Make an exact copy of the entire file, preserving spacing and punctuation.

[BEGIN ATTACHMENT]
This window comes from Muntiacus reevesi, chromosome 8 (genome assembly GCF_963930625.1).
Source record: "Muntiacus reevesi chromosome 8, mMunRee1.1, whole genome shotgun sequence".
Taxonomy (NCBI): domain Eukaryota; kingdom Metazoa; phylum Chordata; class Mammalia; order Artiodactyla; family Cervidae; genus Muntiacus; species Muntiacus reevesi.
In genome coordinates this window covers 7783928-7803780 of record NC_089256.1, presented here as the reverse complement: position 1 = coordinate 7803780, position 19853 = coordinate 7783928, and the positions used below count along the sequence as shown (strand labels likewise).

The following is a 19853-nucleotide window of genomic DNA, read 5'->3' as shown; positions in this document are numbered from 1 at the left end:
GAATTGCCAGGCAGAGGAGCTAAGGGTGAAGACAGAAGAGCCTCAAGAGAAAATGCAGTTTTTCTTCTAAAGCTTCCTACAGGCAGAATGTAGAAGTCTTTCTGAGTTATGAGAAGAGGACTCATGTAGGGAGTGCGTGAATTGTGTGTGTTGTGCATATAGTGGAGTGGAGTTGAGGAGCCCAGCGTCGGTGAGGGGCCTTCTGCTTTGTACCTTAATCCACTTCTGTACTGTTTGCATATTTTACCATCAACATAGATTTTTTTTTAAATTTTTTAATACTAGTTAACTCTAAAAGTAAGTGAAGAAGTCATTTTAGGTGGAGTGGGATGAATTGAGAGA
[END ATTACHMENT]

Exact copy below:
This window comes from Muntiacus reevesi, chromosome 8 (genome assembly GCF_963930625.1).
Source record: "Muntiacus reevesi chromosome 8, mMunRee1.1, whole genome shotgun sequence".
Taxonomy (NCBI): domain Eukaryota; kingdom Metazoa; phylum Chordata; class Mammalia; order Artiodactyla; family Cervidae; genus Muntiacus; species Muntiacus reevesi.
In genome coordinates this window covers 7783928-7803780 of record NC_089256.1, presented here as the reverse complement: position 1 = coordinate 7803780, position 19853 = coordinate 7783928, and the positions used below count along the sequence as shown (strand labels likewise).

The following is a 19853-nucleotide window of genomic DNA, read 5'->3' as shown; positions in this document are numbered from 1 at the left end:
GAATTGCCAGGCAGAGGAGCTAAGGGTGAAGACAGAAGAGCCTCAAGAGAAAATGCAGTTTTTCTTCTAAAGCTTCCTACAGGCAGAATGTAGAAGTCTTTCTGAGTTATGAGAAGAGGACTCATGTAGGGAGTGCGTGAATTGTGTGTGTTGTGCATATAGTGGAGTGGAGTTGAGGAGCCCAGCGTCGGTGAGGGGCCTTCTGCTTTGTACCTTAATCCACTTCTGTACTGTTTGCATATTTTACCATCAACATAGATTTTTTTTTAAATTTTTTAATACTAGTTAACTCTAAAAGTAAGTGAAGAAGTCATTTTAGGTGGAGTGGGATGAATTGAGAGA